The estimated lethal amount is about 140g (or 5oz), and it would react with the acid within your stomach to create 300g (12.5oz) gallium trichloride, a poisonous compound also known to kill rats.
Such a dangerous act will produce toxic fumes that can make you pass out and perish if medical attention isn’t sought immediately.
And yet, gallium itself will not cause a toxic reaction within your body, as it has 0.7 milligrams of the metal naturally!
So, unless you decide to eat the above-mentioned amount, gallium is relatively safe to handle on your bare skin, and will not harm you if a tiny bit is accidentally (or intentionally) swallowed.
You might have a nasty metallic stain on your hand to deal with though.
Another compound that can be potentially harmful is gallium chloride, which, upon acute exposure, can cause chest pain, throat irritation, and even pulmonary edema due to the toxic fumes.
However, once again, it’s the gallium compound that’s shown to be toxic, not the pure metal by itself.
Uses Of Gallium
Since its discovery, gallium has been added to various alloys to decrease the overall melting temperature.
Today, the metal is primarily used in the semiconductor industry, allowing many of our electronics to function and exist.
Two such gallium compounds, gallium nitride and gallium arsenide, are used in up to 66% of integrated circuits within the U.S.
The metal and its two most common semiconductor compounds are also used in the creation of ultra-high-speed logic chips, optoelectronics, fiber-optics, automotives, and even some military applications.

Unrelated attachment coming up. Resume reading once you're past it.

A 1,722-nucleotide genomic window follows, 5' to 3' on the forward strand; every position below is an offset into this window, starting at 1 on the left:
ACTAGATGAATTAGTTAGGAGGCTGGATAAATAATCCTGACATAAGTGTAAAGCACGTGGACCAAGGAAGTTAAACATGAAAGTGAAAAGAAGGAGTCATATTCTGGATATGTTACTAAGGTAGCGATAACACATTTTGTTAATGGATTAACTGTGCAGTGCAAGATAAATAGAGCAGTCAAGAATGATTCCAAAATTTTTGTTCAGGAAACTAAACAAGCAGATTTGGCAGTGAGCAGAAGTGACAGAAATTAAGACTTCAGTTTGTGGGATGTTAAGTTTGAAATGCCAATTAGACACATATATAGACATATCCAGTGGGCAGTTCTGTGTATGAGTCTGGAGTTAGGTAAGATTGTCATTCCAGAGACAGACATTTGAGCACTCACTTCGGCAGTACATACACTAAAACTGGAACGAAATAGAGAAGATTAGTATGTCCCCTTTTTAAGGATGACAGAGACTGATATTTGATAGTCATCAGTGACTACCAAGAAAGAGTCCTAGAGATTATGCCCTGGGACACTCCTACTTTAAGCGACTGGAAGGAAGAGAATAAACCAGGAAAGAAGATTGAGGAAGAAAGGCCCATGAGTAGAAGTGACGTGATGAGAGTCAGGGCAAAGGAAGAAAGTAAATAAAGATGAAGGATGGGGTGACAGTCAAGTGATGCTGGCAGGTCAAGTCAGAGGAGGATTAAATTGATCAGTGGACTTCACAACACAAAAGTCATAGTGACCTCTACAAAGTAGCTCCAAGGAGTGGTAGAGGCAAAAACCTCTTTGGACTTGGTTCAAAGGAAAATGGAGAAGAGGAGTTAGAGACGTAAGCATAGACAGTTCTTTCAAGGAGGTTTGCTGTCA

Out of the two, 95% of global gallium consumption consists of gallium arsenide.
The other compound, gallium nitride, is used in the manufacturing of Blu-ray discs.
Fortunately, this compound is safe and used in many biomedical applications, while gallium arsenide has been shown to be carcinogenic to humans.
Speaking of biomedical applications, gallium metal is known to function in the body in similar ways to iron(III) (Fe3+), prompting research into gallium salts for use in radiopharmaceuticals and pharmaceuticals.
Another compound of gallium, Ga(III) citrate, has been shown to conglomerate in animal tumor cells, revealing potential anticancer properties.
Gallium has been shown to be within the Pacific and Atlantic oceans in trace amounts.
The metal makes its way into the water via “Aeolian input,” a large process that involves dust from land blowing into open water.
As the metal is almost geochemically identical to aluminum, gallium can be used to trace aluminum distribution within the oceans due to its lower reactivity, allowing scientists to keep careful track of any aluminum pollution within our waters.
There is concern, however, about potential pollution from gallium pairing with nuclear weapons.
The metal is sometimes used to keep nuclear bomb pits in one piece.
Specifically, pollution occurs when the bomb pits are cut up, and the metal mixes with plutonium, the nuclear fuel source being sought.
The gallium then has to be removed or else the plutonium is useless for energy applications, thus resulting in radioactive water pollution.
So, whereas gallium on its own is not a known toxin, or a pollutant, certain chemical compounds and other elements that include gallium can be.
You may be able to handle the metal safely with your bare hands, just don’t swallow 140g (5oz) of it.